Service segment competition: size or value, which matters?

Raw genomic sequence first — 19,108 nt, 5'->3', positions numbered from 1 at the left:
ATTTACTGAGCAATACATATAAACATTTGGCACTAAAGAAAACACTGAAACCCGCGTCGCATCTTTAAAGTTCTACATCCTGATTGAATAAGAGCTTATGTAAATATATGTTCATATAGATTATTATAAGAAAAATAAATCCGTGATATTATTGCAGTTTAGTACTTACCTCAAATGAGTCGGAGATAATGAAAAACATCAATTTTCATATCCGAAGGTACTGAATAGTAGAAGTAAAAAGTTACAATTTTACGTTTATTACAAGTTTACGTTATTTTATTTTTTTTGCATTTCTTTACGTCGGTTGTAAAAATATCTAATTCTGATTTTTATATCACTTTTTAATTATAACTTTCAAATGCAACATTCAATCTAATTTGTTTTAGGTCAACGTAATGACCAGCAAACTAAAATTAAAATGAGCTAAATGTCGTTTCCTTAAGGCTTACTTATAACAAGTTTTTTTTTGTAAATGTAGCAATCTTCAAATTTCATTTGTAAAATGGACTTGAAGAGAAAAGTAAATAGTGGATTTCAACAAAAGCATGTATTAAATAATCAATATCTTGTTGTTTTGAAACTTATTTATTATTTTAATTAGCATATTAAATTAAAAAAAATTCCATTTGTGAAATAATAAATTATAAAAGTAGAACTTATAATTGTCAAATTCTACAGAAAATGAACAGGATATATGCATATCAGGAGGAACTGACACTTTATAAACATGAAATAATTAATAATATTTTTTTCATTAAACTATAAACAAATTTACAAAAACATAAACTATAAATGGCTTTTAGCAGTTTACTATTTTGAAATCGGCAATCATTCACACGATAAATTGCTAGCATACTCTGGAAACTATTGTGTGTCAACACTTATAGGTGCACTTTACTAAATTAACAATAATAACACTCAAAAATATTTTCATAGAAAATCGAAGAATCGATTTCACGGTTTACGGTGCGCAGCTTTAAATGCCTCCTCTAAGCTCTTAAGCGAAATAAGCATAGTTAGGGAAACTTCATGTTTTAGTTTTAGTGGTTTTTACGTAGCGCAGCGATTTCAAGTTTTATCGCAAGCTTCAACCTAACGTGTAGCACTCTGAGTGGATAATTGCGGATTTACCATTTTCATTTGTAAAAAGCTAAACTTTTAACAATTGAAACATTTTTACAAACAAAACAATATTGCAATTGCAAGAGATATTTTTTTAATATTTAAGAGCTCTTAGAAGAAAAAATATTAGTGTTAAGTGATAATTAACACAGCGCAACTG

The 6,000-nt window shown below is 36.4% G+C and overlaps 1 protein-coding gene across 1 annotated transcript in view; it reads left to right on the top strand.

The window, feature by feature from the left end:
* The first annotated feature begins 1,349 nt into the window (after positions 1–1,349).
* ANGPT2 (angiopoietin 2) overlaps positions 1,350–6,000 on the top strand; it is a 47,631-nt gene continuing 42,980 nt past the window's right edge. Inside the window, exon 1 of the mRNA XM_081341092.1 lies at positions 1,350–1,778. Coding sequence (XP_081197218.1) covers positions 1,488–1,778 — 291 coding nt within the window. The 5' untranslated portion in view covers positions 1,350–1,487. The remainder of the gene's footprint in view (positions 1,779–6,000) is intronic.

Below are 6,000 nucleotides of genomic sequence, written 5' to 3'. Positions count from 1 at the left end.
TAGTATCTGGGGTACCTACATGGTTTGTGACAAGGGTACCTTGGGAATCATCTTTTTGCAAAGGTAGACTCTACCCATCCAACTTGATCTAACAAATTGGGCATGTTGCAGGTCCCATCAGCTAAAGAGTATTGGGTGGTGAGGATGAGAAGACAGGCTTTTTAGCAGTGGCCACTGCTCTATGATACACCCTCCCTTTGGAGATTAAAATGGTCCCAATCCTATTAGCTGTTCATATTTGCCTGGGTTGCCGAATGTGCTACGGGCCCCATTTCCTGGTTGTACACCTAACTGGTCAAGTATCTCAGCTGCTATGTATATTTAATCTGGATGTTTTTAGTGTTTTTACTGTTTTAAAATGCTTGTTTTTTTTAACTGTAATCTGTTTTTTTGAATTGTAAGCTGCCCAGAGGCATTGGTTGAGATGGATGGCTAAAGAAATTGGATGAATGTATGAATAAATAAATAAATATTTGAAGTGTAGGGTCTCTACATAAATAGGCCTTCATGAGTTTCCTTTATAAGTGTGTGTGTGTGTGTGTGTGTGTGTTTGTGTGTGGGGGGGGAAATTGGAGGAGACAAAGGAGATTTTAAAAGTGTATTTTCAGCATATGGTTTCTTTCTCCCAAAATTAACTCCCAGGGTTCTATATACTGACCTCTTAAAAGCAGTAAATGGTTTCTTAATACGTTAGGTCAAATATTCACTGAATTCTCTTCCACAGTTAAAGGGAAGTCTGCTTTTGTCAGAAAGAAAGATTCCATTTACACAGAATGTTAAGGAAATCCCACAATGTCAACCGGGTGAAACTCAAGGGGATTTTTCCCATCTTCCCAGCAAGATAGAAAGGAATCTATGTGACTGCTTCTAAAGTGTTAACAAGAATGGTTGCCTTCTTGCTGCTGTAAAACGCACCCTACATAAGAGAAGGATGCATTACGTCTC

We study a service market with two firms: one that provides regular and another that provides premium services. Customers are delay sensitive and heterogeneous in evaluating the service level. We study two competition games that differ in segmentation-marketing strategies. One is the size-based competition in which firms compete on the segment size dimension, and the other is the value-based competition in which firms compete on the segment target (regarding customer valuation) dimension. For both games, the Nash equilibrium always exists, and the (Pareto dominant) equilibrium is unique. Interestingly, the premium service provider's effective arrival rate can be increasing in its competitor's service rate in the value-based game. Moreover, we capture the conditions for the equilibrium market as either a monopoly or a duopoly and show that size-based competition helps sustain service variety. We also show that the prices are reduced in the value-based game; the premium (regular) service provider serves more (fewer) customers in the value-based game than in the size-based game. Our results show that value-based competition is more intensive in the sense that the number of customers who are served, customer surplus and social welfare are higher, while the total revenue of two firms is lower in the value-based competition than in the size-based competition.